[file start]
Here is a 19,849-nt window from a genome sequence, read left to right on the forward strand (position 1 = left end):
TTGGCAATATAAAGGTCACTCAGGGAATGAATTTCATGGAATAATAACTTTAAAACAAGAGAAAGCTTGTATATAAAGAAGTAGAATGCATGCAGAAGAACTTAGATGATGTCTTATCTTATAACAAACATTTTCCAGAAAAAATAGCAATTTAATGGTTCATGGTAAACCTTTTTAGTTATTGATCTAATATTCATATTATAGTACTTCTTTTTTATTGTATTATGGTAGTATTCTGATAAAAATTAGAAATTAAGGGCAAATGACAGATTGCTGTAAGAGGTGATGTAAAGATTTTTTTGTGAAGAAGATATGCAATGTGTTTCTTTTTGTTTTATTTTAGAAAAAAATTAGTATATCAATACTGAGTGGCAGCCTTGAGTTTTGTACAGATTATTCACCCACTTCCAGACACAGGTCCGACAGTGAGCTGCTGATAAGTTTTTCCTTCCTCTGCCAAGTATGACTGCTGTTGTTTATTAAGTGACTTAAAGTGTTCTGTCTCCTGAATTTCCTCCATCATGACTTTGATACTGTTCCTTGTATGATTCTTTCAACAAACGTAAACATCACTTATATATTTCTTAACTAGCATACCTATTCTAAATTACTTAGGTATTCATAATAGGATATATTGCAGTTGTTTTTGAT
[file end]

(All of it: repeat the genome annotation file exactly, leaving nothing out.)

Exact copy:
Here is a 19,849-nt window from a genome sequence, read left to right on the forward strand (position 1 = left end):
TTGGCAATATAAAGGTCACTCAGGGAATGAATTTCATGGAATAATAACTTTAAAACAAGAGAAAGCTTGTATATAAAGAAGTAGAATGCATGCAGAAGAACTTAGATGATGTCTTATCTTATAACAAACATTTTCCAGAAAAAATAGCAATTTAATGGTTCATGGTAAACCTTTTTAGTTATTGATCTAATATTCATATTATAGTACTTCTTTTTTATTGTATTATGGTAGTATTCTGATAAAAATTAGAAATTAAGGGCAAATGACAGATTGCTGTAAGAGGTGATGTAAAGATTTTTTTGTGAAGAAGATATGCAATGTGTTTCTTTTTGTTTTATTTTAGAAAAAAATTAGTATATCAATACTGAGTGGCAGCCTTGAGTTTTGTACAGATTATTCACCCACTTCCAGACACAGGTCCGACAGTGAGCTGCTGATAAGTTTTTCCTTCCTCTGCCAAGTATGACTGCTGTTGTTTATTAAGTGACTTAAAGTGTTCTGTCTCCTGAATTTCCTCCATCATGACTTTGATACTGTTCCTTGTATGATTCTTTCAACAAACGTAAACATCACTTATATATTTCTTAACTAGCATACCTATTCTAAATTACTTAGGTATTCATAATAGGATATATTGCAGTTGTTTTTGAT